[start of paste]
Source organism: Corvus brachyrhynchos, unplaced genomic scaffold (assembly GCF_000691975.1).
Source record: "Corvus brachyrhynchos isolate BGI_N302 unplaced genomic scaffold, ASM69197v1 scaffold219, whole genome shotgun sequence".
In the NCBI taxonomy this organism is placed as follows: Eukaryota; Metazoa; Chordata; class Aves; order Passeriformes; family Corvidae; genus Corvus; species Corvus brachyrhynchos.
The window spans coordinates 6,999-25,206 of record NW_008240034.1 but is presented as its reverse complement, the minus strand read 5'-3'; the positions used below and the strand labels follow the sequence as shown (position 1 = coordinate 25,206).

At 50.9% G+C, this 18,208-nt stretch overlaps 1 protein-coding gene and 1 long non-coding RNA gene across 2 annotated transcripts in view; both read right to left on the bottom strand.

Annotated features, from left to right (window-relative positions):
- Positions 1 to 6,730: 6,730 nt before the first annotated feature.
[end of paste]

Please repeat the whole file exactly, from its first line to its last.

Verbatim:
Source organism: Corvus brachyrhynchos, unplaced genomic scaffold (assembly GCF_000691975.1).
Source record: "Corvus brachyrhynchos isolate BGI_N302 unplaced genomic scaffold, ASM69197v1 scaffold219, whole genome shotgun sequence".
In the NCBI taxonomy this organism is placed as follows: Eukaryota; Metazoa; Chordata; class Aves; order Passeriformes; family Corvidae; genus Corvus; species Corvus brachyrhynchos.
The window spans coordinates 6,999-25,206 of record NW_008240034.1 but is presented as its reverse complement, the minus strand read 5'-3'; the positions used below and the strand labels follow the sequence as shown (position 1 = coordinate 25,206).

At 50.9% G+C, this 18,208-nt stretch overlaps 1 protein-coding gene and 1 long non-coding RNA gene across 2 annotated transcripts in view; both read right to left on the bottom strand.

Annotated features, from left to right (window-relative positions):
- Positions 1 to 6,730: 6,730 nt before the first annotated feature.